I happen to be reading the Trilogy at this very time :D
Would be awesome to be able to read it in Hungarian one day!!!
to Bastette54. Knowing popular culture is how one is identified as being totally fluent. When spies are taught languages they have to know the idioms and the popular references that any child growing up in the spied on country would automatically know.
Just dropping in to note that it will be awhile before I'm gonna feel confident to apply for that spy job I've dreamed about.
The same here, I would certainly order beer with the wrong three fingers. Három sörököt kérem. And I am dead... ;-)
Oh, Hungarian is so hard to make infiltration impossible. Now it all makes sense.
Knowing the culture of the people who speak the language you're learning is important for complete fluency, I agree. But Lord of the Rings didn't originate in Hungarian culture, even if the books and movies are popular there. Why should someone know those stories to be fluent in this language?
Exactly. And unfortunately I've tried to read it a few times and got so bored I could never go beyond the twentieth page!
I tried to add in a "sleuth" emoji here but the site won't accept it, so just pretend you see me with a magnifying glass and a trenchcoat. hahaha
And my sentence has been marked as incorrect since I didn't know the quote.
I didn't either, but they took one ring above all. Maybe they fixed it. Might be wise to brush up on Beowulf looking ahead.
I just got dinged again because I forgot to put "one ring to rule them all!" I know the quote, but I thought this course was about learning Hungarian?
Well yes, it is. But by subtly being induced to unlearn English, you get the impression that you've gotten more Hungarian than you have. Kind of a confidence builder.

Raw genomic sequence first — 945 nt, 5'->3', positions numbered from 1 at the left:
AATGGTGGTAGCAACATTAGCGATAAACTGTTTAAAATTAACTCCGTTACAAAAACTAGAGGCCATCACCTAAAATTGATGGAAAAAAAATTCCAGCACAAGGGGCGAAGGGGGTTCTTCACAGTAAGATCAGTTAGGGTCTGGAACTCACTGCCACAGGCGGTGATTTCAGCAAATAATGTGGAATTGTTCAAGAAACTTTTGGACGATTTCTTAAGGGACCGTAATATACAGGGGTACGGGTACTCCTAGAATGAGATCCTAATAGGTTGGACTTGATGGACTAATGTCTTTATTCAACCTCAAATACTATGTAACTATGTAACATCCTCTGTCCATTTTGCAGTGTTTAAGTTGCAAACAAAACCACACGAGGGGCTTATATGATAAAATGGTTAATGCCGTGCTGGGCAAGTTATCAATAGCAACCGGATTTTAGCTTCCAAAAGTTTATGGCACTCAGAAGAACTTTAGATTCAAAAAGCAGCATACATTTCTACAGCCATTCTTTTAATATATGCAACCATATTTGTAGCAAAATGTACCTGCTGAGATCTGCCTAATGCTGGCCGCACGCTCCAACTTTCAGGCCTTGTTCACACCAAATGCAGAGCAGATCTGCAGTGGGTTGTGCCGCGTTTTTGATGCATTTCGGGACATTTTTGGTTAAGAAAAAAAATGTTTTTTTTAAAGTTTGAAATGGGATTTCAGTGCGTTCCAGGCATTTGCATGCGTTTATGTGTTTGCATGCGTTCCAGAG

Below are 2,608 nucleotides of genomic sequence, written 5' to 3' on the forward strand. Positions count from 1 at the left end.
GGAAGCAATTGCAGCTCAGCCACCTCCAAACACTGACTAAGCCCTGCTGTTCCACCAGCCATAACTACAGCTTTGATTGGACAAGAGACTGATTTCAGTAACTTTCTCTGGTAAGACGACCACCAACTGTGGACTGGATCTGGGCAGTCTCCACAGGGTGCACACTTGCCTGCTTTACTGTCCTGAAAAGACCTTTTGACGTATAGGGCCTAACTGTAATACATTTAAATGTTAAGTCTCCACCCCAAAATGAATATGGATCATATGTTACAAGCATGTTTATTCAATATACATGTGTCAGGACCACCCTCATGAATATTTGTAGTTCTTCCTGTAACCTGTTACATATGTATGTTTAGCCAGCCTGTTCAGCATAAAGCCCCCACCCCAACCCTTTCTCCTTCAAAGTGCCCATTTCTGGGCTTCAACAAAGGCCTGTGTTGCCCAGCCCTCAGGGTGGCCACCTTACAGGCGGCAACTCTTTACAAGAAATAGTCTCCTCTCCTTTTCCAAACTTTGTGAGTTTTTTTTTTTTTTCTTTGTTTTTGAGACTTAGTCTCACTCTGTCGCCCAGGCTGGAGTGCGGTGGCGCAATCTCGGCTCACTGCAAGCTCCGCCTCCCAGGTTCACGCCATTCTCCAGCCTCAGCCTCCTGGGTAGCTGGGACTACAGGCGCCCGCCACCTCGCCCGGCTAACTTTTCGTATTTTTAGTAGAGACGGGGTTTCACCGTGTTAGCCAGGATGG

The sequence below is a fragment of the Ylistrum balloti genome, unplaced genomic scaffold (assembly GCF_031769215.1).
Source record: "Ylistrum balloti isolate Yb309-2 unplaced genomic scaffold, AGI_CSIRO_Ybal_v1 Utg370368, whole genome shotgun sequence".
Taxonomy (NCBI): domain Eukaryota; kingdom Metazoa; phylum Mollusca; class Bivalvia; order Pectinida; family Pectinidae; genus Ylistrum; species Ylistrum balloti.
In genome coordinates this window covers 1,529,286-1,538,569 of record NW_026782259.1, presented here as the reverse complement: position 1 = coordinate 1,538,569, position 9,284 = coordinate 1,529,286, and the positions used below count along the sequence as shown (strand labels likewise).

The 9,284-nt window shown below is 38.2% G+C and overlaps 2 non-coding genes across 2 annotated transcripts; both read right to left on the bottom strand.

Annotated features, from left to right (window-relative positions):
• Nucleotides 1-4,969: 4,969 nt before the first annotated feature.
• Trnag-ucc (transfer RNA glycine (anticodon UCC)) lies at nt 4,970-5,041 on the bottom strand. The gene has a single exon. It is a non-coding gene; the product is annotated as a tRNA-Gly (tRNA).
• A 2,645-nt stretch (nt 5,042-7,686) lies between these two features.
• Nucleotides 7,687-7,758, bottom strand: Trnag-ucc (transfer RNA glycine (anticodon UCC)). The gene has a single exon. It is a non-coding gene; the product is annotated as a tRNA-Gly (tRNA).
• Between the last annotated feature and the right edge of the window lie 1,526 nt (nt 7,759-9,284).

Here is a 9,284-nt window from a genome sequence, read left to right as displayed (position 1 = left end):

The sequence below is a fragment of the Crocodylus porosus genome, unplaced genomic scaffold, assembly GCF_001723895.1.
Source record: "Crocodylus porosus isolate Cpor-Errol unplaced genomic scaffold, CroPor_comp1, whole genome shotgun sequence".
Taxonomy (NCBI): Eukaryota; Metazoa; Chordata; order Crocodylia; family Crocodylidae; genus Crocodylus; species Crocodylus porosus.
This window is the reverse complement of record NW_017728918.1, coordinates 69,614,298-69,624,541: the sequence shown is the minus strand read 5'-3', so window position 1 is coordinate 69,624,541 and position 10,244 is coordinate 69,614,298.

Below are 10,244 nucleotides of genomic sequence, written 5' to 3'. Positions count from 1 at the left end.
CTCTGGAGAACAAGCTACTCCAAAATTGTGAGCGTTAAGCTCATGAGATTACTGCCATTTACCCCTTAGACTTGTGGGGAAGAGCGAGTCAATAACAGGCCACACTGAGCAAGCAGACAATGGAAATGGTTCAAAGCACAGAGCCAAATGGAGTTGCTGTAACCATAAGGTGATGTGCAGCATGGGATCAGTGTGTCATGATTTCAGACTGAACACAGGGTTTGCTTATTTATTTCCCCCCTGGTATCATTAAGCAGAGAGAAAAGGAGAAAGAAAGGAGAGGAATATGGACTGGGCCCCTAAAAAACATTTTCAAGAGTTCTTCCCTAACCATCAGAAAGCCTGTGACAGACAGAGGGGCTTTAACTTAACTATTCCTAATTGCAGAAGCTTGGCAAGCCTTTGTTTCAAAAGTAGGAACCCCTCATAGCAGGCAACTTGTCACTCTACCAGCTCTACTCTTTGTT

I successfully used one of the following (can't remember which):
1. One ring above all.
2. One ring above them all.
So you don't need to do the 'rule' thing from Lord of the Rings.
Not 100% true.: i get the puzzle exercise, in this case your alternate solution(s) is not available, so i have to know the LotR citation.
I translated this as "a ring is above all" ... didnt realize that this is LoR reference, as I dont understand these references in a foreign language... I think the "a ring" should be accepted as well - since there's no way of knowing that this is a special sentence taken out from a movie that needs one exact translation.
I agree with you. You didn't get the reference in a foreign language, and someone else might not get it at all. Because, you know, there are actually people in the world who haven't read the books or seen the movies. I've read the books, but I still didn't remember the exact quote. I don't have a problem with using popular culture references, but getting the translation right shouldn't depend on knowing the reference.
In your translation, where does the 'is' come from? Wouldn't the Hungarian sentence here require 'van' if 'is' was intended? How about without a verb: 'a ring above all' or 'one ring above all'?
(I realize that 'van' is omitted in some Hungarian sentences where English has 'is', but the sentence here is not one of those, is it?)